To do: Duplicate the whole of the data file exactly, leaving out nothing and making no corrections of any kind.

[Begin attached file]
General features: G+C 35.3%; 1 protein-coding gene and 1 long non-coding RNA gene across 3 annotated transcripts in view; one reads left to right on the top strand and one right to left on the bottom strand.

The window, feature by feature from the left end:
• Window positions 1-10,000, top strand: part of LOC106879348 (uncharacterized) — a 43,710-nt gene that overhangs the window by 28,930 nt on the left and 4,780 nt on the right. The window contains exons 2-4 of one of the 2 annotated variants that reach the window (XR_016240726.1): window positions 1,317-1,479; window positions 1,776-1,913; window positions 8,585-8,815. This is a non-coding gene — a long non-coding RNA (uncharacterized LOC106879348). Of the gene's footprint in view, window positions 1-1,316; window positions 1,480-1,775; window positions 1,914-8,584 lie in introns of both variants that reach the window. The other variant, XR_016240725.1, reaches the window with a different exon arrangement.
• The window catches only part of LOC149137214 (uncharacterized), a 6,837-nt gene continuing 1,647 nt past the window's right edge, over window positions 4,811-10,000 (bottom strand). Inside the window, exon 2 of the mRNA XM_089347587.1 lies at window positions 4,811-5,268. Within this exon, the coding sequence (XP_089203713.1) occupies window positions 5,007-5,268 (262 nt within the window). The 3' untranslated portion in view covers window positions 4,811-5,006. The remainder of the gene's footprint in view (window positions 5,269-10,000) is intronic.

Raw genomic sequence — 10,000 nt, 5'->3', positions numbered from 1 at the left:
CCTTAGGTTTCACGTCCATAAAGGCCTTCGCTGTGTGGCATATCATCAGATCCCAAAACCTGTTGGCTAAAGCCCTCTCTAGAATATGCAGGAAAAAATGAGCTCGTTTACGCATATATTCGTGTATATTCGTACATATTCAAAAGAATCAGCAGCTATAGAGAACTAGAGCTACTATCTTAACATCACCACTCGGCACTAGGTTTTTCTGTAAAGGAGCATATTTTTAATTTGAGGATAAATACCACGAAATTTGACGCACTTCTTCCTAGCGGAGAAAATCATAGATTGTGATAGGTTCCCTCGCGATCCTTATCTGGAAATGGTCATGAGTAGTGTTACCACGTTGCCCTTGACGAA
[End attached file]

General features: G+C 35.3%; 1 protein-coding gene and 1 long non-coding RNA gene across 3 annotated transcripts in view; one reads left to right on the top strand and one right to left on the bottom strand.

The window, feature by feature from the left end:
• Window positions 1-10,000, top strand: part of LOC106879348 (uncharacterized) — a 43,710-nt gene that overhangs the window by 28,930 nt on the left and 4,780 nt on the right. The window contains exons 2-4 of one of the 2 annotated variants that reach the window (XR_016240726.1): window positions 1,317-1,479; window positions 1,776-1,913; window positions 8,585-8,815. This is a non-coding gene — a long non-coding RNA (uncharacterized LOC106879348). Of the gene's footprint in view, window positions 1-1,316; window positions 1,480-1,775; window positions 1,914-8,584 lie in introns of both variants that reach the window. The other variant, XR_016240725.1, reaches the window with a different exon arrangement.
• The window catches only part of LOC149137214 (uncharacterized), a 6,837-nt gene continuing 1,647 nt past the window's right edge, over window positions 4,811-10,000 (bottom strand). Inside the window, exon 2 of the mRNA XM_089347587.1 lies at window positions 4,811-5,268. Within this exon, the coding sequence (XP_089203713.1) occupies window positions 5,007-5,268 (262 nt within the window). The 3' untranslated portion in view covers window positions 4,811-5,006. The remainder of the gene's footprint in view (window positions 5,269-10,000) is intronic.

Raw genomic sequence — 10,000 nt, 5'->3', positions numbered from 1 at the left:
CCTTAGGTTTCACGTCCATAAAGGCCTTCGCTGTGTGGCATATCATCAGATCCCAAAACCTGTTGGCTAAAGCCCTCTCTAGAATATGCAGGAAAAAATGAGCTCGTTTACGCATATATTCGTGTATATTCGTACATATTCAAAAGAATCAGCAGCTATAGAGAACTAGAGCTACTATCTTAACATCACCACTCGGCACTAGGTTTTTCTGTAAAGGAGCATATTTTTAATTTGAGGATAAATACCACGAAATTTGACGCACTTCTTCCTAGCGGAGAAAATCATAGATTGTGATAGGTTCCCTCGCGATCCTTATCTGGAAATGGTCATGAGTAGTGTTACCACGTTGCCCTTGACGAA